My sister Kate isn’t too thrilled on the idea and mostly tries to ignore the guys and walk away. For me, after the first few times, I just started smiling at anyone who looked at me and saying hello. The smile they give back is absolutely hilarious to me, it’s like I’ve made their whole day just by smiling. There is also no uneasy feeling, even when I’m not with my family and a guy strikes up a conversation with me. I don’t feel unsafe or worried in the slightest.

In addition to that myth about the men being disgusting, Kuala Lumpur is already one of my favourite places in the world and I’ve considered starting an online business so that I can move here. It is seriously that awesome.

The food is great, in the restaurants and off the street. Things mostly aren’t dirty or disgusting, and when something is, there are so many other options for food or shopping that it doesn’t even matter. One thing to keep in mind, however, is that they like spicy food here a lot. We ate very very very spicy fish, and our friend Hassan informed us that it was only mild to them. So if you’re not a curry or spice lover, be sure to ask for little or no spices with your meals.

I can’t vouch for the accomodation because we’re homestaying here, but if reports online aren’t great, I would most definitely reccommend homestay. Our host cooks us breakfast and dinner every day, which we didn’t expect at all, and he is always teaching us about Malaysia and even drove to the airport to pick us up and bring us to his house. He has been nothing but agreeable and accomodating.

So when people tell you to avoid Kuala Lumpur or have the shortest transfer time here possible, don’t believe the un-hype. Kuala Lumpur is a fantastic city with so many things to see and do, and people that are warm and welcoming to foreigners. We’re also travelling with young kids (14 & 10) and they’re having a great time here as well.

I have to point out that not all homestay hosts will do what Hassan does for us, this is just a personal experience.

A lot of people travelling to Asian countries seem to ask the question “What is durian and should I eat it?” and my family was no different. We’d heard of durian when looking to book accomodation, and the hotel stated that durian could not be brought into the hotel because if the smell got into the air vents, it was impossible to get out.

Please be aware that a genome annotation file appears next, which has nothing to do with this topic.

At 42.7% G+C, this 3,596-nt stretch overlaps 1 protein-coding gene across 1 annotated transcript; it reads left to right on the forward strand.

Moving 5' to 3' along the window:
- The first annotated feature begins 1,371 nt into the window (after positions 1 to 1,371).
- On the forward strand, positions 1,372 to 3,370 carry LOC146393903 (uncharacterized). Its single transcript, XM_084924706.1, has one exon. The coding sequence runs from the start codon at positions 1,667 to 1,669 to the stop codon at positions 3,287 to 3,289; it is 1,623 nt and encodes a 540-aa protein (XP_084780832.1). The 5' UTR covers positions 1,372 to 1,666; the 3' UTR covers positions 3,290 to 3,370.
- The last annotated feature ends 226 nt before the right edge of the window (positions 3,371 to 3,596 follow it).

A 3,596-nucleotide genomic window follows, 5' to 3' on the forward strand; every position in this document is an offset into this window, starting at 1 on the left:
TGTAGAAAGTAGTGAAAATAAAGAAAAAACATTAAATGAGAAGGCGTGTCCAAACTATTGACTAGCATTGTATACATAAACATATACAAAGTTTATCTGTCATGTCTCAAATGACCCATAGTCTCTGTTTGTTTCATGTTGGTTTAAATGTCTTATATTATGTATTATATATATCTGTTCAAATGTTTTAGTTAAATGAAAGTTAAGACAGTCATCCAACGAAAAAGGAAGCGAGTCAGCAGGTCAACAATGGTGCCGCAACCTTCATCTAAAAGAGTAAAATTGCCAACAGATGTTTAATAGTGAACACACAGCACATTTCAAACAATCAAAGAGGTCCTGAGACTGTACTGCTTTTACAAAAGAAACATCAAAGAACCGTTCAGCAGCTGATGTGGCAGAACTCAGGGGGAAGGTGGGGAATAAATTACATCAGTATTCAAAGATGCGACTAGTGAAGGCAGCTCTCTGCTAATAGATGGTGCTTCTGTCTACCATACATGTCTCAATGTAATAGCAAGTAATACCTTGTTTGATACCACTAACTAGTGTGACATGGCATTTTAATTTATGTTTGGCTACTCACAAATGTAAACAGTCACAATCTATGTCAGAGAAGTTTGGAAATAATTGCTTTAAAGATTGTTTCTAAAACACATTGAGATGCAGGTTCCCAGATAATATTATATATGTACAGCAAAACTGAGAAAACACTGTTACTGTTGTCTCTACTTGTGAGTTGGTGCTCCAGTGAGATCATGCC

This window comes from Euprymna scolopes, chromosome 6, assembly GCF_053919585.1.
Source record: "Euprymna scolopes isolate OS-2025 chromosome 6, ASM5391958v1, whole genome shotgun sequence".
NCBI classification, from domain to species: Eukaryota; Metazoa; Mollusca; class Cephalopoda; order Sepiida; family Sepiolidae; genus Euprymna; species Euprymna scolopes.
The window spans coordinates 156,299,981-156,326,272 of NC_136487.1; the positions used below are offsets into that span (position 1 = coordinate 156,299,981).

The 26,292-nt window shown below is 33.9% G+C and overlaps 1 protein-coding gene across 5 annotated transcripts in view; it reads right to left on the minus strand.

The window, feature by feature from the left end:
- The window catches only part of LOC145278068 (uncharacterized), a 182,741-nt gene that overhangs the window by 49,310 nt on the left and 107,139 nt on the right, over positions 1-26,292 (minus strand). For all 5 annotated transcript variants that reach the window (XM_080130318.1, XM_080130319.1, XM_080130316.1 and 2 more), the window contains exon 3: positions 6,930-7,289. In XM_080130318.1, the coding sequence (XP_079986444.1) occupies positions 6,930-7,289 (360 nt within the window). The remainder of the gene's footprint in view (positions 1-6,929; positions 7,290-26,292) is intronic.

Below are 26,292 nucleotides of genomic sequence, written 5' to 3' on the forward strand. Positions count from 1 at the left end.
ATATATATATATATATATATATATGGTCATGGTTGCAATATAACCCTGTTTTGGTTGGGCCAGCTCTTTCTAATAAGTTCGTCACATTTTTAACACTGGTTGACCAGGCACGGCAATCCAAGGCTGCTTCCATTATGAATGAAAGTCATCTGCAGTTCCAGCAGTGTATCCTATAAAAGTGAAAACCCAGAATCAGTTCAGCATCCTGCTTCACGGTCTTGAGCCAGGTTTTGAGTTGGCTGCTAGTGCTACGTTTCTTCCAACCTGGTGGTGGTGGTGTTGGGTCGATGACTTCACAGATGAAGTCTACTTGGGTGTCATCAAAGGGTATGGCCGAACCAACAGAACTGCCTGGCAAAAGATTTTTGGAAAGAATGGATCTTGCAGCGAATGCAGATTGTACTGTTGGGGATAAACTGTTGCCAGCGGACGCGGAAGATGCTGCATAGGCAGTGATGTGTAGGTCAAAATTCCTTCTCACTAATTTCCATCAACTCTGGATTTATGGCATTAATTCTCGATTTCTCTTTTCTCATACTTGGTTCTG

On our first day in Malaysia, whilst being taken on a tour from the Air Asia airport towards Kuala Lumpur to our homestay accomodation, the lovely Malay man we were staying with, Hassan decided to let us try some durian.

If you’ve never heard of durian, it’s an Asian fruit with sharp spikes making up the skin, and inside it is made up of sections of the fruit.

Hassan informed us that most tourists hate the smell of durian, but the locals absolutely love it. He said it was similar with the taste – the locals love it and tourists mostly hate it.

So once we were out of the car and at the durian stand, the men there kindly chopped one open and let us have a taste. You have to pull out a piece from the inside, and it is white and has a mushy and somewhat slimey feel to it.
Once you bite into the fruit, it becomes very mushy and has a strange taste. My younger sister described it as tasting of onions, whilst the rest of us couldn’t place it. It is definitely not sweet like most fruits are in Australia, and that is probably what threw us off the most.

My sister tried to swallow hers and immediately threw up, I couldn’t bring myself to swallow it and spat it on the ground, and my younger brother swallowed a tiny bite and complained of the taste. As for my parents, they both swallowed theirs down, and my step-dad seemed to like it a lot more than my mother.

One surprise about durians that we found out later was that it was, as my mother said, “the gift that keeps on giving” as it makes you feel gassy and every time you burp, you taste the durian again.

So while it isn’t sweet and has an unexpected texture, durian is an adventure that you should definitely take when in Asia. Ask a local to check if it is “good durian” or not, and then take the plunge. You may not want to force the kids however, as anyone with less developed tastebuds seemed to reject the idea.